Nigel Dupont _ Don’t you start piping up, Yid Boy.
Isaac Levi _ I have a Kabylian friend who came out top of his class at college, so he’s not exactly a crack dealer. He is regularly harassed by the rozzers for no reason. He was even beaten up by the police once. It’s all pretty ugly. But you want to know what the worst thing is? I’ve been beaten up because they thought I was an Arab! And that’s just inadmissible!
Gérard Bové _ Hey, be a bit careful when talking about crack dealers! There are some perfectly decent crack dealers. I have plenty of friends who are crack dealers. It’s sweeping generalisations like that that spread the problem.

Once again, I must stress that this not exactly random selection of the French electorate, and that they are in fact mimicking the sorts of comments that they hear every day. They’re really nice people, just with a twisted sense of humour.

The Militant Pine Marten has a suggestion to start dealing with this, because we’re not going to solve France’s current problems unless we change people’s unthinking attitudes. If the police is the worst example of widespread racism, then Nicolas Sarkozy could start by stamping ruthlessly on the sort of abuse mentioned above. He likes to talk and act tough I believe. Well here’s a perfect place to apply that. Investigate all claims of abuse. Make examples of police officers that participate. Show the citizens of France, both native and immigrants or their descendants, that the French Republic doesn’t tolerate discrimination by the organs of state against any particular group. That’s after all the great underlying fundamental idea isn’t it? Well do it! Go on Sarkozy, if you want to be the man of the hour, if you really believe what you say, start making the ”Egalité” a reality by punishing those who undermine the idea with the apparent tacit agreement of the State. No more blind eyes, no more heads in the sand. You’re always saying that the French should face facts and deal with them. Well show them how!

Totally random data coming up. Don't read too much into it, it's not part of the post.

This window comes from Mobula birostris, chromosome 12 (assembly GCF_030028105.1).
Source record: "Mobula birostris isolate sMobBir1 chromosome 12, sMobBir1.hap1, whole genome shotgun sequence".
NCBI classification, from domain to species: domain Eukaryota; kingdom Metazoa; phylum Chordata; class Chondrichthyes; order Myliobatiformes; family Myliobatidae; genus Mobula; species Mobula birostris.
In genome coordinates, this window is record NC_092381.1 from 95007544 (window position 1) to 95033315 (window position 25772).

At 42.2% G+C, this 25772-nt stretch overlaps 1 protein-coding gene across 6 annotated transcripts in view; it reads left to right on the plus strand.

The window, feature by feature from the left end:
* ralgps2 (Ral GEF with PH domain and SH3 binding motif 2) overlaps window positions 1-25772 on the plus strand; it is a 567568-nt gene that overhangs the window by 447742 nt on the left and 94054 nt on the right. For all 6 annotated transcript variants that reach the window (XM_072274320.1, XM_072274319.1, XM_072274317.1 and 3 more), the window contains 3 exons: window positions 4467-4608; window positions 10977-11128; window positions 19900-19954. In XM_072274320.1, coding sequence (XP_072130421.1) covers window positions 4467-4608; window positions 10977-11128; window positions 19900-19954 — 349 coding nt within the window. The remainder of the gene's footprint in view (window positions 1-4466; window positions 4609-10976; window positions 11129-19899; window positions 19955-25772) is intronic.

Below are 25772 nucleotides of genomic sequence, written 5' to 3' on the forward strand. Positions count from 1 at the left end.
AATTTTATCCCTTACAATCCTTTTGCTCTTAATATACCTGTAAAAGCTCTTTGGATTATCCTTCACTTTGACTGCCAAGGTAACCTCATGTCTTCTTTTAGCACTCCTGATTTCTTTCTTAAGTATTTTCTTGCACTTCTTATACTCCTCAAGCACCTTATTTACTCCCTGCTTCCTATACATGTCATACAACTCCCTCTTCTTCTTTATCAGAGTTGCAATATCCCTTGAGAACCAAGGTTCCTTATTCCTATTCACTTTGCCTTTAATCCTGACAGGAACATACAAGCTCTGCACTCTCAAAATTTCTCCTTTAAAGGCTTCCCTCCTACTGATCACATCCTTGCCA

And if you won’t do that, then at least have the decency to stop pretending that you care about anything but power.

Tuesday, November 08, 2005

France is under threat from reactionary far-right opportunists – amongst other problems